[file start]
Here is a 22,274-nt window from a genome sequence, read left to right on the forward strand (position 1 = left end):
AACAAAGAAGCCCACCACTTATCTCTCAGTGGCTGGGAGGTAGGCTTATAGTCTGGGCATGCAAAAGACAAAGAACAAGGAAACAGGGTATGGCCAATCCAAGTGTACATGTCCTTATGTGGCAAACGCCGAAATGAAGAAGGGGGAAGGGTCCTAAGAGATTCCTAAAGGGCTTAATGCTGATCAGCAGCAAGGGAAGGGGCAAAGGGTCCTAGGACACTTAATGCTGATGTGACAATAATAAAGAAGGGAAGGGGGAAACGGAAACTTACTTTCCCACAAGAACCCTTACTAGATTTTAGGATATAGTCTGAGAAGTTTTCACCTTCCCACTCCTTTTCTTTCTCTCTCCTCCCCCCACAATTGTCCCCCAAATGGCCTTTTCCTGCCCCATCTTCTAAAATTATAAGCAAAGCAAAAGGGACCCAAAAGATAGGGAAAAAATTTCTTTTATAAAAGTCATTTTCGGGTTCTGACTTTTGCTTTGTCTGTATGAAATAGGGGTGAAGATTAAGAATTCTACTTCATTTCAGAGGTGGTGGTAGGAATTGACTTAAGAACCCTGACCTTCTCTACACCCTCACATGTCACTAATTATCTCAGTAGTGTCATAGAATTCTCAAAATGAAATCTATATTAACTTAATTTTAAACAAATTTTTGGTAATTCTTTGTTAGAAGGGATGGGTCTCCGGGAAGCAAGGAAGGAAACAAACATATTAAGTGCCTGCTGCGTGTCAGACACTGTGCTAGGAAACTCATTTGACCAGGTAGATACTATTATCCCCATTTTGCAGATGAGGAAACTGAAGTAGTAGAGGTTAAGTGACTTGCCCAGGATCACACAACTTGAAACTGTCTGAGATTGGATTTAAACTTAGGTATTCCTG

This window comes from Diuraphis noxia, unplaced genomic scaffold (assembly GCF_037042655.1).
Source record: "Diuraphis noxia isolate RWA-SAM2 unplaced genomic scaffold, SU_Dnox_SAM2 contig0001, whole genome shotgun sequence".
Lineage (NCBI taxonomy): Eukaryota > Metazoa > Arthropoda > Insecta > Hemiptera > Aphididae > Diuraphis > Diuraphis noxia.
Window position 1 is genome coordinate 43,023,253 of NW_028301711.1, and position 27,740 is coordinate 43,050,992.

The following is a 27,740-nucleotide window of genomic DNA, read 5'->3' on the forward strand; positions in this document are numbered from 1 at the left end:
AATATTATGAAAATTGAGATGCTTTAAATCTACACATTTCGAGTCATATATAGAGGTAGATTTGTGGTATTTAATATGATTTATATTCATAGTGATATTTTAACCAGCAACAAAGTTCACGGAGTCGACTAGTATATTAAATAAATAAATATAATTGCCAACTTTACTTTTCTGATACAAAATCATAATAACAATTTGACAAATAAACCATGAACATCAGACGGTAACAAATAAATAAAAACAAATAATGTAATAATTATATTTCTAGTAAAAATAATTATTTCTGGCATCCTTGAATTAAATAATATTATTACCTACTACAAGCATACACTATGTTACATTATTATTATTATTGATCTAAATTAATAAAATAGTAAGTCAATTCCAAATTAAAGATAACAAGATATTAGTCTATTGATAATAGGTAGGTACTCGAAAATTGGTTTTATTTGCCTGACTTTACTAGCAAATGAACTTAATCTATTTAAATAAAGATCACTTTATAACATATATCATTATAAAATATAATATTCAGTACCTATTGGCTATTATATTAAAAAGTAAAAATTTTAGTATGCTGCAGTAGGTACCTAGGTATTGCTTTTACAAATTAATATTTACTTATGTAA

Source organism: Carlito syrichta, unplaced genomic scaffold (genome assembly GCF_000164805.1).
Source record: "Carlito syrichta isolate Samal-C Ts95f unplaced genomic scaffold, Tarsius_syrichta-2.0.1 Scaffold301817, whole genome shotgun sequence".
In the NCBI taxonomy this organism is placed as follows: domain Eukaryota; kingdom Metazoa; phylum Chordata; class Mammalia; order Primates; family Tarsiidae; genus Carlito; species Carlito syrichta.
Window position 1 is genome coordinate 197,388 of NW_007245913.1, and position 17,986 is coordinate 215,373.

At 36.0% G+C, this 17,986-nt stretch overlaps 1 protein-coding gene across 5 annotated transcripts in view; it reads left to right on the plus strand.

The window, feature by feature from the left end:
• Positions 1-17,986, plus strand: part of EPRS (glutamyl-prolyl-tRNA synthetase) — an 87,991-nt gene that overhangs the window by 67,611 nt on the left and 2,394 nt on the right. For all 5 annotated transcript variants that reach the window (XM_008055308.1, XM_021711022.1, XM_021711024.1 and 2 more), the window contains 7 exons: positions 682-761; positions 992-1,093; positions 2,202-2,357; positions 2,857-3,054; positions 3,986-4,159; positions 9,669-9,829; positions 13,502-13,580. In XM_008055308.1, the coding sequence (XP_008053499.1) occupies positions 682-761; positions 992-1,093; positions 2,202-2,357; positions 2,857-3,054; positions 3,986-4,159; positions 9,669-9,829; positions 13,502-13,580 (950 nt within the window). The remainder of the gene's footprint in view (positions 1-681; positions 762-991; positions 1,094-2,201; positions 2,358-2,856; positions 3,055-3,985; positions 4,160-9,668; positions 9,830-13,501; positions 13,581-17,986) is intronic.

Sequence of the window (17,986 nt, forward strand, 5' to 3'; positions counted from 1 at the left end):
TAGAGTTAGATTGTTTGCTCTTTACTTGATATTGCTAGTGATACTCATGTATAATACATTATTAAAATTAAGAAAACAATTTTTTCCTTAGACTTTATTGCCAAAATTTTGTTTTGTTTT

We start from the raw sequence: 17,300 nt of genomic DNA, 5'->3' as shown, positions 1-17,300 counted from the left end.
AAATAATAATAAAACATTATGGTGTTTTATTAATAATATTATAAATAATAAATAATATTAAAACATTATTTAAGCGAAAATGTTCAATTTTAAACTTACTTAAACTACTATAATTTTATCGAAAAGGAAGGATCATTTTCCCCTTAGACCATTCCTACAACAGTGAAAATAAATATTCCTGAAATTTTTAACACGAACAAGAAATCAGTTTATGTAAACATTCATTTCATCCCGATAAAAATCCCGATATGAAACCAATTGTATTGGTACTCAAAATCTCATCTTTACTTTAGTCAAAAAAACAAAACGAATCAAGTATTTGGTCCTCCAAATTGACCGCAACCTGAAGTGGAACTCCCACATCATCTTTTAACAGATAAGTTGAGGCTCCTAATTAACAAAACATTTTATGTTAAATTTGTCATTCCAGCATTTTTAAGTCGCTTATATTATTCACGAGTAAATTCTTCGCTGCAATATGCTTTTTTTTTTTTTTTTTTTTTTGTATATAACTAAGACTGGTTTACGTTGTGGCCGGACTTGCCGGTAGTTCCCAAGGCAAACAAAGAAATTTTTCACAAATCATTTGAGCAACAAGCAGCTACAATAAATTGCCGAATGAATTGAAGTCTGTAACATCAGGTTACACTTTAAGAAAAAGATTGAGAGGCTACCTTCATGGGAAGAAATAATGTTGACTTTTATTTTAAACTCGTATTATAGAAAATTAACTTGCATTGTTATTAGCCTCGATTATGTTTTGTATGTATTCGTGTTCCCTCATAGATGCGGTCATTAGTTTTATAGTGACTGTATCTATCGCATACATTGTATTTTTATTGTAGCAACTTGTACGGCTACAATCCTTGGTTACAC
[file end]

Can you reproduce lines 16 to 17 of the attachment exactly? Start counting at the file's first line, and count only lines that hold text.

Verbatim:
Sequence of the window (17,986 nt, forward strand, 5' to 3'; positions counted from 1 at the left end):
TAGAGTTAGATTGTTTGCTCTTTACTTGATATTGCTAGTGATACTCATGTATAATACATTATTAAAATTAAGAAAACAATTTTTTCCTTAGACTTTATTGCCAAAATTTTGTTTTGTTTT